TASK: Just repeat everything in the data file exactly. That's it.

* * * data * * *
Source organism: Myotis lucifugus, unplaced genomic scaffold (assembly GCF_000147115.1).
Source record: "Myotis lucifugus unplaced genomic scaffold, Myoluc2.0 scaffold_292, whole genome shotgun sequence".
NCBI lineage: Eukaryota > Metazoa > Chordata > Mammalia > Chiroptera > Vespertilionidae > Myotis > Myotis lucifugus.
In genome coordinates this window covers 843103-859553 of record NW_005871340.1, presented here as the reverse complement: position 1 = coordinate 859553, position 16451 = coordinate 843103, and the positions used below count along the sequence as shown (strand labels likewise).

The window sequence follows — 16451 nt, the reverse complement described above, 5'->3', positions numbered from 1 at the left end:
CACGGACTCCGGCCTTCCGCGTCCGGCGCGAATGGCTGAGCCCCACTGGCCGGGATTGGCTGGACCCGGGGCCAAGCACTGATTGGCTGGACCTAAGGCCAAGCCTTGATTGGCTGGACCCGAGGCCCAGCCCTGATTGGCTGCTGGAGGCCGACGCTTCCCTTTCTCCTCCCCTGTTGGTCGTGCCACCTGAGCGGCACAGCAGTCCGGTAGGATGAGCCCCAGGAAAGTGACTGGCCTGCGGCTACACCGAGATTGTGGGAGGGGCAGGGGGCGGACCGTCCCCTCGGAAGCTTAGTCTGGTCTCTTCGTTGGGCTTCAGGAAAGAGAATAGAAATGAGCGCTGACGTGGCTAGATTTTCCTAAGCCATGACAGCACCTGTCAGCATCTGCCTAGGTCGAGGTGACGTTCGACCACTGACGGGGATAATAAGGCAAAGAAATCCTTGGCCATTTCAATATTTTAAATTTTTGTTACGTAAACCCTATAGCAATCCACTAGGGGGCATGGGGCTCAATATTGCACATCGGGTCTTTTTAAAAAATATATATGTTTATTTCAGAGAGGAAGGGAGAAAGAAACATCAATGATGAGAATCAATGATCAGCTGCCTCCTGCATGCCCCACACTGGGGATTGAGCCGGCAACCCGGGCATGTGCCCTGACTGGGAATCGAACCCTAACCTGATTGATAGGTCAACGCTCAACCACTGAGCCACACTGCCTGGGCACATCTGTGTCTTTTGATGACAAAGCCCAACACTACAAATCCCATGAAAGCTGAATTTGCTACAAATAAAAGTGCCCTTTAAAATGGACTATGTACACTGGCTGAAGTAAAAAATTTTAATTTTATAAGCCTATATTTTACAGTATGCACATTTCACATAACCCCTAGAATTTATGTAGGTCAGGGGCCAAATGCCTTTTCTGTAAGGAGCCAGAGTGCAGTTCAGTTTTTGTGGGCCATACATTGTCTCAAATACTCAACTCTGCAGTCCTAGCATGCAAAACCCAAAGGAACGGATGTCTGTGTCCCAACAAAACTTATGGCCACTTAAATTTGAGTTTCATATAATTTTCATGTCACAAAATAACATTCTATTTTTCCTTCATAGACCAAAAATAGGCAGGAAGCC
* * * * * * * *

Source organism: Myotis lucifugus, unplaced genomic scaffold (assembly GCF_000147115.1).
Source record: "Myotis lucifugus unplaced genomic scaffold, Myoluc2.0 scaffold_292, whole genome shotgun sequence".
NCBI lineage: Eukaryota > Metazoa > Chordata > Mammalia > Chiroptera > Vespertilionidae > Myotis > Myotis lucifugus.
In genome coordinates this window covers 843103-859553 of record NW_005871340.1, presented here as the reverse complement: position 1 = coordinate 859553, position 16451 = coordinate 843103, and the positions used below count along the sequence as shown (strand labels likewise).

The window sequence follows — 16451 nt, the reverse complement described above, 5'->3', positions numbered from 1 at the left end:
CACGGACTCCGGCCTTCCGCGTCCGGCGCGAATGGCTGAGCCCCACTGGCCGGGATTGGCTGGACCCGGGGCCAAGCACTGATTGGCTGGACCTAAGGCCAAGCCTTGATTGGCTGGACCCGAGGCCCAGCCCTGATTGGCTGCTGGAGGCCGACGCTTCCCTTTCTCCTCCCCTGTTGGTCGTGCCACCTGAGCGGCACAGCAGTCCGGTAGGATGAGCCCCAGGAAAGTGACTGGCCTGCGGCTACACCGAGATTGTGGGAGGGGCAGGGGGCGGACCGTCCCCTCGGAAGCTTAGTCTGGTCTCTTCGTTGGGCTTCAGGAAAGAGAATAGAAATGAGCGCTGACGTGGCTAGATTTTCCTAAGCCATGACAGCACCTGTCAGCATCTGCCTAGGTCGAGGTGACGTTCGACCACTGACGGGGATAATAAGGCAAAGAAATCCTTGGCCATTTCAATATTTTAAATTTTTGTTACGTAAACCCTATAGCAATCCACTAGGGGGCATGGGGCTCAATATTGCACATCGGGTCTTTTTAAAAAATATATATGTTTATTTCAGAGAGGAAGGGAGAAAGAAACATCAATGATGAGAATCAATGATCAGCTGCCTCCTGCATGCCCCACACTGGGGATTGAGCCGGCAACCCGGGCATGTGCCCTGACTGGGAATCGAACCCTAACCTGATTGATAGGTCAACGCTCAACCACTGAGCCACACTGCCTGGGCACATCTGTGTCTTTTGATGACAAAGCCCAACACTACAAATCCCATGAAAGCTGAATTTGCTACAAATAAAAGTGCCCTTTAAAATGGACTATGTACACTGGCTGAAGTAAAAAATTTTAATTTTATAAGCCTATATTTTACAGTATGCACATTTCACATAACCCCTAGAATTTATGTAGGTCAGGGGCCAAATGCCTTTTCTGTAAGGAGCCAGAGTGCAGTTCAGTTTTTGTGGGCCATACATTGTCTCAAATACTCAACTCTGCAGTCCTAGCATGCAAAACCCAAAGGAACGGATGTCTGTGTCCCAACAAAACTTATGGCCACTTAAATTTGAGTTTCATATAATTTTCATGTCACAAAATAACATTCTATTTTTCCTTCATAGACCAAAAATAGGCAGGAAGCC